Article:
The Cherlebury Rose

Length: 100,000 words
Genre: Historical Romance. [One book of an eight book series, Jewels of the Morrow] Back to Series Outline
Status: Work in progress Back to Home


After three days of chafing under siege conditions, Elaine rebelled. She slipped out the postern door when the chance offered itself, and into the thickly wooded grounds surrounding the manor, following the path that lead one down into the valley of the Evenlode River, to the rough footbridge that villagers from Cherlebury used to cross over into Wychwood Forest to collect firewood.

Her rebellion was a cautious one. Oxfordshire was as peaceful a county one could find, and was virtually untouched by the dynastic battle being waged outside its borders. Elaine knew the area around Cherlebury intimately, and had explored most of Wychwood thoroughly at one time or another. She was known by the villagers and farmers in the area, and they would not dare lift a finger against her.

But balancing that security was the news they had heard of a large battle on Oxfordshire's northern borders, perhaps two days ago. The news had been worrying, and her father had ordered they prepare for any eventuality. That meant no-one was to leave the manor house, except when absolutely necessary, and all but a few of the windows were to be shuttered against unexpected attack.

The stuffy conditions would have been bearable for a short time, but Lord Curran had been alarmed at the news of Pembroke's execution as a traitor. The rebel's victory meant they would be free to continue south. Abruptly, the magnitude of the emergency had expanded. Elaine had moved around the hall, soothing fractious babies, reassuring worried mothers, dolling out the ration of food that they would be restricted to while the emergency lasted, and generally trying to sound more positive than she felt. It didn't help that her father and stepmother were immured in their private chamber, for everyone in the house thought it was a sign of their fear, although none dared voice their beliefs to Elaine.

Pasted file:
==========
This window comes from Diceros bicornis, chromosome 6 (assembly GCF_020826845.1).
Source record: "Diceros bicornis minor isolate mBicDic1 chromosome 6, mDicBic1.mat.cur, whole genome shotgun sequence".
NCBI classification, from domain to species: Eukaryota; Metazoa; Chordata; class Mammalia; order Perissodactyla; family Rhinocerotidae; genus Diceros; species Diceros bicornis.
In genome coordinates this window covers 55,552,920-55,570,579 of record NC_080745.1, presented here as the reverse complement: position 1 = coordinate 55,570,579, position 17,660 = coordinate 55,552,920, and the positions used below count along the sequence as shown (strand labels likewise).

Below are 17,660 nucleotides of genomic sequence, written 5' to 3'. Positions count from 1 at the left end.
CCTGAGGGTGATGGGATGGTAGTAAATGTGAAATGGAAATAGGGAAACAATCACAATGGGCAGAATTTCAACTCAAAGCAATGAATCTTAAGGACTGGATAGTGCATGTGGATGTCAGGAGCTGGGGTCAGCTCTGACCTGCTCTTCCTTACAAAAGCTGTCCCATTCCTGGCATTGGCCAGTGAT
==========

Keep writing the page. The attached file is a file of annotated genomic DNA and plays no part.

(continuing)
After three days of stifling inactivity and strain, whilst not a single remarkable event occurred outside the manor walls, Elaine knew she must get out into the fresh cool air or she would scream. Screaming in front of the servants and families in the great hall would be a transgression against decorum that her stepmother would never forgive her for, so Elaine chose to escape.

She had her dagger tucked into her girdle, and she had wrapped herself up in her uncle's heavy black war cloak. The hood was large and enveloped her features, and the warmth of the thick wool cloak would be welcome in the deep shade of the forest. The dark material brushed the ground when she put it on, yet it only came to her uncle's knees on him. She knew it would blend in well with the shadows under the trees.

Elaine paused now, on the crest of the path, just before it dipped steeply down to the river, and scanned the cultivated land on the other side of the bridge. Farmland stretched for nearly half a mile before the dark shadow of the forest swallowed it up. Most of the land was unenclosed, still, and used for crops, while on the village side of the river, nearly all the farm land had been contained and turned over to pasture for the sheep and cattle that provided the best wool cloth in England and the choicest meat and milk.

It was a peaceful picture Elaine saw, and the serenity reassured her. She tucked an escaping curlicue of golden wheat-coloured hair back behind her ear, and picked up her skirts and made her way down to the bridge, and crossed quickly.

The water chuckled invitingly, and Elaine toyed with the idea of bathing, but decided against it. Swimming was one of her favourite past times, but needed careful orchestration of time and privacy, neither of which she was guaranteed to have today. She would be scolded for her foolhardiness when she returned anyway. There was no need to add to her crimes.

She cross the ripening fields quickly, moving with a light grace that defied her efforts to imitate an overworked farmhand trudging home for his noon meal, and slipped in amongst the trees, fairly certain her passage had not been noticed.

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